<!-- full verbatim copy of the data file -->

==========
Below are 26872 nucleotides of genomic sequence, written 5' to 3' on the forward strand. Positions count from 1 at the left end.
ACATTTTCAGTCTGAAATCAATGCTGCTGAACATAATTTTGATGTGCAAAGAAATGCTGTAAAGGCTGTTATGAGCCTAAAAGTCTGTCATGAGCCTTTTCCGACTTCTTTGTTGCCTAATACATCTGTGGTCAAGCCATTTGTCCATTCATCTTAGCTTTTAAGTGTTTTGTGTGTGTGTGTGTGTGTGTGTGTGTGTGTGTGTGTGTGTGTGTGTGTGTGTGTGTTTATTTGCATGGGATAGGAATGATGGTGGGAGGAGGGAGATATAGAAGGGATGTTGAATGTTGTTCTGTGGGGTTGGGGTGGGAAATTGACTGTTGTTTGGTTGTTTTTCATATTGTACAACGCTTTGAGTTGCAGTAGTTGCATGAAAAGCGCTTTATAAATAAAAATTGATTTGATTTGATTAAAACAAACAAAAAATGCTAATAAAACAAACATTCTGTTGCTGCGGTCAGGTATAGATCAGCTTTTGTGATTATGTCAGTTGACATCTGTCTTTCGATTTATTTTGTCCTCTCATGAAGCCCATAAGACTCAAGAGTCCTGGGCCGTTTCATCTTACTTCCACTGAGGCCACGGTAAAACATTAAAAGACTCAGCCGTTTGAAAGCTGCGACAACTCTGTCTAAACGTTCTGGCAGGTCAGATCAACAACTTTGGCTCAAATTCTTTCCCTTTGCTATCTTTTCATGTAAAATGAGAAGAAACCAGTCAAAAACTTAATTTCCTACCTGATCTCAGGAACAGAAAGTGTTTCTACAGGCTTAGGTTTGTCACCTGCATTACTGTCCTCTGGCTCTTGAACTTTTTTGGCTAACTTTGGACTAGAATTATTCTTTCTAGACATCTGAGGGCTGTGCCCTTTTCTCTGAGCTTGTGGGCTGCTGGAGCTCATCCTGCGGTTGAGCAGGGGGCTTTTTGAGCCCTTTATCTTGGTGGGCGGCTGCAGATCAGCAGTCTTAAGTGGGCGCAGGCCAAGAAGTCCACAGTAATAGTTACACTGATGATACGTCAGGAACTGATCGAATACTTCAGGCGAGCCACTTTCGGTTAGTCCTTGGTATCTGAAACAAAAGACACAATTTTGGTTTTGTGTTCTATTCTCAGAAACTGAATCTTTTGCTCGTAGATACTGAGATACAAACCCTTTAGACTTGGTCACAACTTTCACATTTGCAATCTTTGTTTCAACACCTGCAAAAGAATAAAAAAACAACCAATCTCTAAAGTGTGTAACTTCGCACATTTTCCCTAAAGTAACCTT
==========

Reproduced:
Below are 26872 nucleotides of genomic sequence, written 5' to 3' on the forward strand. Positions count from 1 at the left end.
ACATTTTCAGTCTGAAATCAATGCTGCTGAACATAATTTTGATGTGCAAAGAAATGCTGTAAAGGCTGTTATGAGCCTAAAAGTCTGTCATGAGCCTTTTCCGACTTCTTTGTTGCCTAATACATCTGTGGTCAAGCCATTTGTCCATTCATCTTAGCTTTTAAGTGTTTTGTGTGTGTGTGTGTGTGTGTGTGTGTGTGTGTGTGTGTGTGTGTGTGTGTGTGTGTTTATTTGCATGGGATAGGAATGATGGTGGGAGGAGGGAGATATAGAAGGGATGTTGAATGTTGTTCTGTGGGGTTGGGGTGGGAAATTGACTGTTGTTTGGTTGTTTTTCATATTGTACAACGCTTTGAGTTGCAGTAGTTGCATGAAAAGCGCTTTATAAATAAAAATTGATTTGATTTGATTAAAACAAACAAAAAATGCTAATAAAACAAACATTCTGTTGCTGCGGTCAGGTATAGATCAGCTTTTGTGATTATGTCAGTTGACATCTGTCTTTCGATTTATTTTGTCCTCTCATGAAGCCCATAAGACTCAAGAGTCCTGGGCCGTTTCATCTTACTTCCACTGAGGCCACGGTAAAACATTAAAAGACTCAGCCGTTTGAAAGCTGCGACAACTCTGTCTAAACGTTCTGGCAGGTCAGATCAACAACTTTGGCTCAAATTCTTTCCCTTTGCTATCTTTTCATGTAAAATGAGAAGAAACCAGTCAAAAACTTAATTTCCTACCTGATCTCAGGAACAGAAAGTGTTTCTACAGGCTTAGGTTTGTCACCTGCATTACTGTCCTCTGGCTCTTGAACTTTTTTGGCTAACTTTGGACTAGAATTATTCTTTCTAGACATCTGAGGGCTGTGCCCTTTTCTCTGAGCTTGTGGGCTGCTGGAGCTCATCCTGCGGTTGAGCAGGGGGCTTTTTGAGCCCTTTATCTTGGTGGGCGGCTGCAGATCAGCAGTCTTAAGTGGGCGCAGGCCAAGAAGTCCACAGTAATAGTTACACTGATGATACGTCAGGAACTGATCGAATACTTCAGGCGAGCCACTTTCGGTTAGTCCTTGGTATCTGAAACAAAAGACACAATTTTGGTTTTGTGTTCTATTCTCAGAAACTGAATCTTTTGCTCGTAGATACTGAGATACAAACCCTTTAGACTTGGTCACAACTTTCACATTTGCAATCTTTGTTTCAACACCTGCAAAAGAATAAAAAAACAACCAATCTCTAAAGTGTGTAACTTCGCACATTTTCCCTAAAGTAACCTT